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Willing Hostages: The Enabling Power of Silence in the Trump Era


It happened in Stockholm, Sweden in August 1973. A paroled convict bungled a bank robbery resulting in four employees being held hostage in a bank vault for six days. When it was over, none of the freed hostages would assist law enforcement in prosecuting the robber. Rather, the former hostages set about fundraising for their captor’s defense. And with that a new diagnostic category – Stockholm syndrome – a phenomenon in which hostages develop positive affections for their captors, was introduced into psychology.

I was reminded of this episode following a recent incident at one of President Trump’s MAGA rallies. Thinking a supporter at his New Hampshire event was a heckler, the president put on a fat-shaming show that would have earned an elementary student a trip to the principal’s office. In a voice dripping with mixed derision and disdain, typical of backyard bullies, the President of the United States derided: “That guy’s got a serious weight problem. Go home. Start exercising.” – to the uproarious delight of his crowd.

But it was the chastised supporter’s reaction that got me thinking again of the Stockholm Syndrome. When a reporter asked for his reaction to what had just happened to him, Ralph Dawson, the subject of this public dressing-down, dismissed the personal insult and had only praise for the president. “Everything is good. I love the guy. He is the best thing that ever happened to this country.” Maybe the initiated are incapable of perceiving the apparent dissonance, but for we outsiders looking in, Dawson’s response seems disturbingly enabling of the president’s bad behavior.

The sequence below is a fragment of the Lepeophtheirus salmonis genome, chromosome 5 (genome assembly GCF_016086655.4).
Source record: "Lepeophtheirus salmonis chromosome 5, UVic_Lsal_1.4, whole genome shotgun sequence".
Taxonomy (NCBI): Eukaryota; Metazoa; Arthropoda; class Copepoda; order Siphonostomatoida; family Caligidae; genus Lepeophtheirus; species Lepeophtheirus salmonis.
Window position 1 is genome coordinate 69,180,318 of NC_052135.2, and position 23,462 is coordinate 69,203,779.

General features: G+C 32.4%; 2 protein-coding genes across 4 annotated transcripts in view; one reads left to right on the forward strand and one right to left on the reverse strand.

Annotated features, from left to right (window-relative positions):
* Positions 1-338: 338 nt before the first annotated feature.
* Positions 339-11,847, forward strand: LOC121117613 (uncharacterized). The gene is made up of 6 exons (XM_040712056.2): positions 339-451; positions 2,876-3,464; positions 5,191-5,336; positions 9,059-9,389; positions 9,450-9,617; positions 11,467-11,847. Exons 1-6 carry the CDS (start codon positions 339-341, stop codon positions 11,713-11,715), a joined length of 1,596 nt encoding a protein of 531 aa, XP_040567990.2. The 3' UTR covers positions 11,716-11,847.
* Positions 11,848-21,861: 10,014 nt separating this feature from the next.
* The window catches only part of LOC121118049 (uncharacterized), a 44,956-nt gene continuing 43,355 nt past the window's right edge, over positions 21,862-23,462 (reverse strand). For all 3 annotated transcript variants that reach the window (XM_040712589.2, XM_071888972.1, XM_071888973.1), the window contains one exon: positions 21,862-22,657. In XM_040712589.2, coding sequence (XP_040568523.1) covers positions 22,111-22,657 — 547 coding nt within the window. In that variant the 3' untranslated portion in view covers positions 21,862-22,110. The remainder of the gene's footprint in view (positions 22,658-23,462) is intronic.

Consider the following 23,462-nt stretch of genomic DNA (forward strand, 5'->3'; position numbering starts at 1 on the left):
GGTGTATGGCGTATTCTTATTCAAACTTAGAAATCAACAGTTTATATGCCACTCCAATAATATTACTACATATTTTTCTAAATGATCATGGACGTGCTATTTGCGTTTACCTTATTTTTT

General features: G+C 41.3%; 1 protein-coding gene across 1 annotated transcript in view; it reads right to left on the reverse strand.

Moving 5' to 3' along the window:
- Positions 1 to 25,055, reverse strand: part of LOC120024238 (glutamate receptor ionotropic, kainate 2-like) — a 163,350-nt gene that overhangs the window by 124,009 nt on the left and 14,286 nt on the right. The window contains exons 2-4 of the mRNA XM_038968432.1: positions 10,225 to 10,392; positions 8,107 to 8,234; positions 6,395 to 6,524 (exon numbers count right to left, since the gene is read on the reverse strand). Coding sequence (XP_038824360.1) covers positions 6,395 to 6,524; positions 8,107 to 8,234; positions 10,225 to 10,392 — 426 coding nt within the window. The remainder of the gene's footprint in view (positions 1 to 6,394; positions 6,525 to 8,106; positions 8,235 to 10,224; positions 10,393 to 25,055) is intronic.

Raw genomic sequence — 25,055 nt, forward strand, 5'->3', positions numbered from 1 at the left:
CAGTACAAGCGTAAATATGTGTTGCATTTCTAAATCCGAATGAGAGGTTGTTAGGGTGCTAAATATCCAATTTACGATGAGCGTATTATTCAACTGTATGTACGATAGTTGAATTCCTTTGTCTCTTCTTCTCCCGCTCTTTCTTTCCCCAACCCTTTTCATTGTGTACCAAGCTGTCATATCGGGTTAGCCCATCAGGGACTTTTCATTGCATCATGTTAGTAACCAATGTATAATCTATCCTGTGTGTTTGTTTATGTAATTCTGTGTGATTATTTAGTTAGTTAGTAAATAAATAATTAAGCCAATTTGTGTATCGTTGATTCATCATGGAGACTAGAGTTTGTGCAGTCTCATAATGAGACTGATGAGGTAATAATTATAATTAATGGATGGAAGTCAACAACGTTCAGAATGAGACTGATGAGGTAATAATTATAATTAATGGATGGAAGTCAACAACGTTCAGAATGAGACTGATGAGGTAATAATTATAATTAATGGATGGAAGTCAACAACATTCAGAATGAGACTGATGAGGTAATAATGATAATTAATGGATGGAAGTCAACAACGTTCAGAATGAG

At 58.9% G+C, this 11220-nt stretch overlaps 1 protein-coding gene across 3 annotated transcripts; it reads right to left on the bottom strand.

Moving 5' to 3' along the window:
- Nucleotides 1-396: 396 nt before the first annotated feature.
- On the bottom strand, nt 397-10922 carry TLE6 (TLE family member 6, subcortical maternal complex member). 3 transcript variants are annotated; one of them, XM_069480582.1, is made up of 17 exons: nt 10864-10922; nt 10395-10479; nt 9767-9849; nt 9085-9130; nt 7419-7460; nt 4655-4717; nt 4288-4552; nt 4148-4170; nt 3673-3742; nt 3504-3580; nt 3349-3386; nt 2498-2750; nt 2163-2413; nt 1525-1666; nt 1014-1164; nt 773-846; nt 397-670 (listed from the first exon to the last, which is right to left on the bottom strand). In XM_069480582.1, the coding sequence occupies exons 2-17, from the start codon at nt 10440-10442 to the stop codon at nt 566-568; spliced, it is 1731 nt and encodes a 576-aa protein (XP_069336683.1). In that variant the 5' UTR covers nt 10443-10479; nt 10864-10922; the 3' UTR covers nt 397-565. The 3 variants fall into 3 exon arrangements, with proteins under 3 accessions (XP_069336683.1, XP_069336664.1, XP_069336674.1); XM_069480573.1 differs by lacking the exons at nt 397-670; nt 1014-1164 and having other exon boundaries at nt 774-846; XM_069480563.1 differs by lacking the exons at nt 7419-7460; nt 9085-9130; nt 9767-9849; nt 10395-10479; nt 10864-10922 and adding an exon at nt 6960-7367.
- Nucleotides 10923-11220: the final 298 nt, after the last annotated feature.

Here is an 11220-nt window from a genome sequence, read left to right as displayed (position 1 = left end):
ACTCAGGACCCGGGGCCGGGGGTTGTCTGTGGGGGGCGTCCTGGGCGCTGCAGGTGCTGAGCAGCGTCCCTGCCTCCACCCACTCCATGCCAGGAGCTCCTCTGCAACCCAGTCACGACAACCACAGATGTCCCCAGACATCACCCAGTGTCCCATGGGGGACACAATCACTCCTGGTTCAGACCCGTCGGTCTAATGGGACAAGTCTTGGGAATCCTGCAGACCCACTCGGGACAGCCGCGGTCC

Before Trump became president, any holder of the nation’s highest office who openly did anything remotely similar to what he did in broad daylight to this man would have spent an eternity apologizing. Then he would be begging the American electorate for forgiveness, blaming the whole thing on too much work and little sleep, or a momentary lapse in judgment. Not President Trump. Even the simple art of gracious apology has fallen victim to his braggadocio. He doesn’t apologize because his handlers have convinced him his base will think him weak if he did. So the word “sorry”, one of the most disarming words in God’s dictionary, is banned from his lips. He will not and cannot utter it, no matter how outrageous his conduct or obvious the need to say it. No wonder we, the citizenry, are in a state of exhausted numbness, unable any longer to determine or define normalcy in public discourse.